“Last season was fun to get familiar with the Northwest A conference,” Detwiler said. “All of the coaches help each other in our conference. I am sure there are some things they leave out on accident but we all talk to each other. It is a fun group of guys to be around and it is nice to see some of the coaches you haven’t seen for nine months at the coaching clinics.”

The level of summer participants has fluctuated for the Chiefs, Detwiler said.

“Our participation was pretty strong with between 10-20 kids in the weight room and it was the same as we always take a break on the Fourth Of July,” Detwiler said. “During that month people are traveling and there are always a lot of plans for that week. Sometimes it is hard to get kids in the weight room after that and during mid-July. The fall kind of sneaks up on you because kids take family vacations and I want the kids to have those memories outside of school. There is a lot of experience outside the weight room that kids get that is invaluable.”

This summer Ronan hosted their 8th annual 7-on-7, full contact and full pad football camp that included some heavy hitters from Class B, such as Thompson Falls, back-to-back Class B champions Eureka, and their conference rival Libby.

The Libby Loggers had a total of 37 participants during the two-day camp.

“The camp really gives you a good measurement of where you are during mid-June and it is really an eye-opener,” Detwiler said. “You get to see what you need to change on offense and defense. It gives us a chance as coaches to adjust and find out what is going to work and what isn’t going to work. We had a decent camp and we had a good idea where our team was at with their physicality and tackling. Our kids that showed up to the camp got their money’s worth without subs and our kids that came out played a ton of football in two days.”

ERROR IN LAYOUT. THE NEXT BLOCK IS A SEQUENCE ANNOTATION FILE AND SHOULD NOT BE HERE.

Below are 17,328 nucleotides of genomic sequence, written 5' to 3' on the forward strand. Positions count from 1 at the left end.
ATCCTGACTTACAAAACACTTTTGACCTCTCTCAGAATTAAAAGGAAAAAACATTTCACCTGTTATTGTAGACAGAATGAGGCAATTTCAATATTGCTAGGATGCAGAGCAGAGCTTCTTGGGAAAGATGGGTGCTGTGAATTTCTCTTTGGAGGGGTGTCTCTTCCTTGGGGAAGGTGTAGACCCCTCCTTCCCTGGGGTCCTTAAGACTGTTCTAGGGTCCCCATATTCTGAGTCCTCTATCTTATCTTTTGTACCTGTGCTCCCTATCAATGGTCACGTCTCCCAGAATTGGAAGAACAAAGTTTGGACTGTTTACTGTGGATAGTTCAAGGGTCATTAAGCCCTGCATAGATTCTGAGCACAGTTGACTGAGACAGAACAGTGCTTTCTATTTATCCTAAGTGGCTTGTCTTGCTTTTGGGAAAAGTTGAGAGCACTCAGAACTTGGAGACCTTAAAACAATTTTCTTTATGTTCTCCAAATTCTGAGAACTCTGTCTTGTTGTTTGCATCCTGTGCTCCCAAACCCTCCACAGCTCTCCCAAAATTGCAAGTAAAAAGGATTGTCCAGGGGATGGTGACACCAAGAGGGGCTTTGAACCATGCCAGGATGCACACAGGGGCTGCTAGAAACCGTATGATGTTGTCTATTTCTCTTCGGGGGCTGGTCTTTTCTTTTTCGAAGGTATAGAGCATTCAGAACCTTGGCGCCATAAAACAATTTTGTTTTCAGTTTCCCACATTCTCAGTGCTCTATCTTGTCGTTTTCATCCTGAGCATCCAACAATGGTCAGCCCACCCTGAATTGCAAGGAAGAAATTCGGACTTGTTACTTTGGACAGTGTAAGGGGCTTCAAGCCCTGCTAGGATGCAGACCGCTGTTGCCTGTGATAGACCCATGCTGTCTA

Last year, the Chiefs faced a potential catastrophe when their starting QB Brendon Blood was hurt in their season-opening loss to the Butte Central Maroons.

Sophomore quarterback Eric Dolence, who is his brother, replaced Blood. Dolence kept his Chiefs in contention and fell one victory short of qualifying for the MHSA Class A playoffs in 2017.

Dolence’s performance has him the preseason favorite to win the starting job, according to Detwiler.

“That was rough on our team for that injury to happen right off the bat,” Detwiler said. “That was our third drive in the opening game of the season. You could just kind of feel the despair because Brendon is an amazing athlete and we built our whole offense around his abilities. It was tough on his brother (Eric) to see him put in the ambulance. That was a moment where he had to wipe off his tears, step into those shoes and grow up a year faster. He did an awesome job and it was blessing in disguise. He has an entire year of varsity experience under his belt.”

This season the Chiefs are operating under a new motto: “Effort Is A Choice,” which operates under the premise that the amount of prep work they devote to football directly correlates with the team’s success.

“I can teach footwork, eyes and ball-handling skills,” Detwiler said. “How much effort our players put out, I can’t change that. As a parent, player effort is how much work you want to put in. Whatever you want out of it, you will get what you are willing to put into it. There is nothing promised as to where we are going to come out this season. I am just excited for the season to get going and I don’t have to think about the start of the season. I can finally get after it and get going.”